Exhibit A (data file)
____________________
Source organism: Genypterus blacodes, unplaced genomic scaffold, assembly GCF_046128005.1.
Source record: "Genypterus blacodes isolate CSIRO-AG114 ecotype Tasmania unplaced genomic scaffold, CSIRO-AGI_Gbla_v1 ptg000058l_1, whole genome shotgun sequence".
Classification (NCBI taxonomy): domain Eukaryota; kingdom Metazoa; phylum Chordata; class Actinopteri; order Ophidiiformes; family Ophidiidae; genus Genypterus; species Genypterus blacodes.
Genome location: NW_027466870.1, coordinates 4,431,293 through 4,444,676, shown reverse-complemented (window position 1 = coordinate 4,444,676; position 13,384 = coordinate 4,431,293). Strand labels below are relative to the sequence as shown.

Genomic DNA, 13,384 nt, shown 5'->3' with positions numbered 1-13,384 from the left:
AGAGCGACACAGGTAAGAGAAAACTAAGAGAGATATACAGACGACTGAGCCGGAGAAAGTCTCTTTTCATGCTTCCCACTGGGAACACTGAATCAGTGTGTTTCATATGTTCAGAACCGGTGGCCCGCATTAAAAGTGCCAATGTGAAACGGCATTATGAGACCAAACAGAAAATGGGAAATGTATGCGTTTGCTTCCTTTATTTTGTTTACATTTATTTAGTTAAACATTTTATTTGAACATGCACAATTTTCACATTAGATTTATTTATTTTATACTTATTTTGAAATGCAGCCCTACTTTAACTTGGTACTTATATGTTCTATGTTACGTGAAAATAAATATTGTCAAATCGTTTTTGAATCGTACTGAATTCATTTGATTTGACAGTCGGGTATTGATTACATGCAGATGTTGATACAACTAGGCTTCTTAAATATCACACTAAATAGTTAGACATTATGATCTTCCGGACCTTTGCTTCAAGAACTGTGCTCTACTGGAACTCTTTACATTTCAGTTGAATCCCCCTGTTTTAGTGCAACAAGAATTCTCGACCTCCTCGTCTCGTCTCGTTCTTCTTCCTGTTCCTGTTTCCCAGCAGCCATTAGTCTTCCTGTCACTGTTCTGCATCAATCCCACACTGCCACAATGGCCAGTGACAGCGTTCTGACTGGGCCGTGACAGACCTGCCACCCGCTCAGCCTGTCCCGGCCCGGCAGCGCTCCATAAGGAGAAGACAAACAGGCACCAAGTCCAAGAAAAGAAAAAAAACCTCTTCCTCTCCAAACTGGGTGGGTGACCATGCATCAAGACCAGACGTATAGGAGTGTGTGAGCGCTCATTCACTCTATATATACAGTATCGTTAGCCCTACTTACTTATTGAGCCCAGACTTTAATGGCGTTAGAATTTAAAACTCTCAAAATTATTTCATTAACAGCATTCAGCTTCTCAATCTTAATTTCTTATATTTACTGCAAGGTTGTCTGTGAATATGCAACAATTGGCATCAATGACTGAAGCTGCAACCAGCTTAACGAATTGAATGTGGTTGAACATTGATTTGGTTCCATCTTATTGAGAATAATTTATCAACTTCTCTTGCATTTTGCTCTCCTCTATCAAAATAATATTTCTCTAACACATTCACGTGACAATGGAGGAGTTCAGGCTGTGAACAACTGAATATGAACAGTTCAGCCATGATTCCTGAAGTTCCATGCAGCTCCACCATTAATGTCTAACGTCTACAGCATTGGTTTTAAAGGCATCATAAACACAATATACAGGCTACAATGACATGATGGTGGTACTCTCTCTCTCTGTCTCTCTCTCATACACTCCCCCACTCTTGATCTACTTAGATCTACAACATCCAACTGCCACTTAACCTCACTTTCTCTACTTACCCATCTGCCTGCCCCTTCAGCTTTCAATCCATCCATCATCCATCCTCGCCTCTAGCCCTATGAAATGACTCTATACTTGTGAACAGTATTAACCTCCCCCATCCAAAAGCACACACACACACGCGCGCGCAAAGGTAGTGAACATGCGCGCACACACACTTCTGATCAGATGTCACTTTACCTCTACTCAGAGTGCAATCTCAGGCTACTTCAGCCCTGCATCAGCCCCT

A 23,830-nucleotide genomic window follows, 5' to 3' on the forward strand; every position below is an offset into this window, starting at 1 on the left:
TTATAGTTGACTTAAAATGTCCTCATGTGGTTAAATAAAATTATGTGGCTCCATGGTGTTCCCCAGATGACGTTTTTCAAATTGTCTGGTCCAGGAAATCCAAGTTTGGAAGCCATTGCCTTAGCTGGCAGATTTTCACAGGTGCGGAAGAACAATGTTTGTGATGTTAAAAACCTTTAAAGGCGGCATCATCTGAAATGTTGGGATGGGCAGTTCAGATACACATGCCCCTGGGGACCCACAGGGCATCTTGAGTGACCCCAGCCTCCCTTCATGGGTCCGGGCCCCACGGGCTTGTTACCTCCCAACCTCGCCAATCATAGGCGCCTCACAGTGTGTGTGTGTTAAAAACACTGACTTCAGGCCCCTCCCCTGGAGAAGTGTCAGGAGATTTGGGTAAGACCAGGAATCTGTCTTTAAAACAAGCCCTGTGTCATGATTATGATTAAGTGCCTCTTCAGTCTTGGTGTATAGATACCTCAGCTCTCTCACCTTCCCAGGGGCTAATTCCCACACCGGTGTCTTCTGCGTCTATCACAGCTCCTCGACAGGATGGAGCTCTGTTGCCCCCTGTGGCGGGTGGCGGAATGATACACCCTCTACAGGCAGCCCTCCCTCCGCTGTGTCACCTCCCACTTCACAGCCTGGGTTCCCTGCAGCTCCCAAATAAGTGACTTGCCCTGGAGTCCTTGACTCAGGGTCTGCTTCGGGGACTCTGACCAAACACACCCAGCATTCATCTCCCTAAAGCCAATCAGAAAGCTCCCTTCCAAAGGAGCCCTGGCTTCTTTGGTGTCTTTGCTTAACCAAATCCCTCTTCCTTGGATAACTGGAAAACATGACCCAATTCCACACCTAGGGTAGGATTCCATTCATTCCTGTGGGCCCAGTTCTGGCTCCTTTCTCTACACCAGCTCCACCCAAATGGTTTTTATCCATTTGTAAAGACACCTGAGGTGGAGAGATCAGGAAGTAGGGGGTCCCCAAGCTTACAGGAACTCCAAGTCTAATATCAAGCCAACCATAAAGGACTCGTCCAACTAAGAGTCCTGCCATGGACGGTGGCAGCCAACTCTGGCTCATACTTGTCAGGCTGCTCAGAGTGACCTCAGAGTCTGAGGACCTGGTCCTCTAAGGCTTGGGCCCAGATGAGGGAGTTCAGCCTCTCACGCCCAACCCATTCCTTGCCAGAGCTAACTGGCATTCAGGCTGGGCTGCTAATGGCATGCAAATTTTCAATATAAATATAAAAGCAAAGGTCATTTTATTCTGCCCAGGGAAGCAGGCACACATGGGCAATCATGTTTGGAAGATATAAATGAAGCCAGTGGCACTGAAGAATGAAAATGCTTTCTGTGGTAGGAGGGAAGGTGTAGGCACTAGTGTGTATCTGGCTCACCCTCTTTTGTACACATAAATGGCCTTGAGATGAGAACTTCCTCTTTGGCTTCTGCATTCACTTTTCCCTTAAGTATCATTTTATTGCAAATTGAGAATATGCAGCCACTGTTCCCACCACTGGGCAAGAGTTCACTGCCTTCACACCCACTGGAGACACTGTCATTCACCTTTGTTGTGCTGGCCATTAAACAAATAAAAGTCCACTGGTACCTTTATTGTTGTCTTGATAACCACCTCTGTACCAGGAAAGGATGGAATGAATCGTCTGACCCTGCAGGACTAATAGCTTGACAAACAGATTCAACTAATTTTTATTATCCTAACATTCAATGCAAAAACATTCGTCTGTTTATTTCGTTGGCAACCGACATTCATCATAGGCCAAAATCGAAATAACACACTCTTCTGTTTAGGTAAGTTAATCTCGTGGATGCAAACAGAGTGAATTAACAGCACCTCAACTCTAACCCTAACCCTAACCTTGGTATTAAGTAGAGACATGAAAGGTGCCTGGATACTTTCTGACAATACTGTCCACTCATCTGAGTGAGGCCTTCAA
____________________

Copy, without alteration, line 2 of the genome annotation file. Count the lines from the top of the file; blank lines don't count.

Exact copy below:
Source record: "Genypterus blacodes isolate CSIRO-AG114 ecotype Tasmania unplaced genomic scaffold, CSIRO-AGI_Gbla_v1 ptg000058l_1, whole genome shotgun sequence".